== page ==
The other side

Mark Wallinger, Threshold to the Kingdom, 2000

If there’s a hellishness to When Parallel Lines Meet at Infinity that makes it possible to see  Mark Wallinger’s journey through the underground as a journey to the underworld, then his work Threshold to the Kingdom can be seen as representing an altogether better passage to a different world. The journey here is a simple one – through a set of automatic doors into the arrivals hall at London City Airport – but it is made in slow motion and to the accompaniment of glorious choral music which gives the arrival an uplifting feel. Some are greeted by friends, others pass through to continue their journey alone but there is a feeling  of calm even when it briefly looks like paths might converge and collisions occur.

I know little* about choral music – or religion come to that – but two seconds on Google is enough to discover that the music here is a 1980 recording of Gregorio Allegri’s ‘Miserere mei, Deus’ (‘Have mercy on me, oh god’, Psalm 51, first set to music by Allegri in about 1630) by the Tallis Scholars. And it’s pretty amazing. The power of choral singing is immense and its use here is a major part of what makes Threshold to the Kingdom so mesmerising; I’m pretty sure I’ve watched the work through three or four times on several occasions now. Admittedly the piece is only about 11 minutes long but even so that’s quite a lot of sitting staring at what is after all just people walking through an airport rendered in slow motion.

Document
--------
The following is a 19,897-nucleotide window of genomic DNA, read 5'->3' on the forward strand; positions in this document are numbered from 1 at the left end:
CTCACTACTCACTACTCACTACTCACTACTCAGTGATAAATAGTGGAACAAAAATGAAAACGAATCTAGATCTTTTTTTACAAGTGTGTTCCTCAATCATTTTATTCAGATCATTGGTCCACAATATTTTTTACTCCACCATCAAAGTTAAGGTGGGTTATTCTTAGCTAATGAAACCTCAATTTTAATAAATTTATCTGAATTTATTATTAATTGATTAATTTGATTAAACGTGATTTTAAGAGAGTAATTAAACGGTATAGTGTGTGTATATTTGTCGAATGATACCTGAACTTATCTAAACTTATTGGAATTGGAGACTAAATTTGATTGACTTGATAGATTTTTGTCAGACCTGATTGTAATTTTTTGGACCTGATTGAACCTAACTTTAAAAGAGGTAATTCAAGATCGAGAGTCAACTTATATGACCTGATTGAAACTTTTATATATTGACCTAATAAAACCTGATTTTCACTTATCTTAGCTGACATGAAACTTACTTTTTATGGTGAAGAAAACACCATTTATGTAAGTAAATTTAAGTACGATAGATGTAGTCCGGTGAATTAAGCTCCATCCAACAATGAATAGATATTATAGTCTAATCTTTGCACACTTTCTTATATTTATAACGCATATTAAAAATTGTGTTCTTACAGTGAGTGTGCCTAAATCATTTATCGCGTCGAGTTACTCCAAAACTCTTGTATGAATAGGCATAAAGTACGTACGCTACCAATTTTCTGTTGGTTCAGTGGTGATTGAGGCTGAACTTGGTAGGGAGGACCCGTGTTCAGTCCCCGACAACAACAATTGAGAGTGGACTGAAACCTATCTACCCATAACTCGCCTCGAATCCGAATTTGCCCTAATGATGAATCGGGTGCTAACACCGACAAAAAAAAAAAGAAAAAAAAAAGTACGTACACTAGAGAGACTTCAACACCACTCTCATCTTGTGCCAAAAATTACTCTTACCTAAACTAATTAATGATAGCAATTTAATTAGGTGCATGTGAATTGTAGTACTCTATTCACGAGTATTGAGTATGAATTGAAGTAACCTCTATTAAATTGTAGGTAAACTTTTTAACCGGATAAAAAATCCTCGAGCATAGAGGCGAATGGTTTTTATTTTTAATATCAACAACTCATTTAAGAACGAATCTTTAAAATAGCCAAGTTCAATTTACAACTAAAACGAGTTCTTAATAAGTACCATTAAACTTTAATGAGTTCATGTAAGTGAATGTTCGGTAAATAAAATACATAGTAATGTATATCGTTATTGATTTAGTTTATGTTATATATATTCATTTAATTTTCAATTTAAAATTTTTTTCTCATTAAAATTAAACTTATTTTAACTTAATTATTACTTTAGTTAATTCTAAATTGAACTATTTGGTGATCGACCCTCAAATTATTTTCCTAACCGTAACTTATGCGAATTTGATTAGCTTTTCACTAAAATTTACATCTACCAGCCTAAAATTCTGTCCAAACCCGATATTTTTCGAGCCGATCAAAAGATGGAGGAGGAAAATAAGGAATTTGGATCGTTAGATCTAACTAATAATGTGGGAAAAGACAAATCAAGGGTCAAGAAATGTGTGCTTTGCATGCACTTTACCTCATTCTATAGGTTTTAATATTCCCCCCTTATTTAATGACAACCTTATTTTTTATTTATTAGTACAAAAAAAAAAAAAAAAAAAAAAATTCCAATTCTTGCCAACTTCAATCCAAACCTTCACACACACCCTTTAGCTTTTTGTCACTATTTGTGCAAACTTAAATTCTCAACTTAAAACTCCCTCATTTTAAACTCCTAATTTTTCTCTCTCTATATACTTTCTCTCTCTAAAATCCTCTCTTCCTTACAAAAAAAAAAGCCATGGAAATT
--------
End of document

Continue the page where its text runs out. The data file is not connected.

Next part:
* Okay, nothing at all.

Threshold to the Kingdom by Mark Wallinger is in the Tate Collection but sadly isn’t on display at present. I wrote about the work for MostlyFilm last year.

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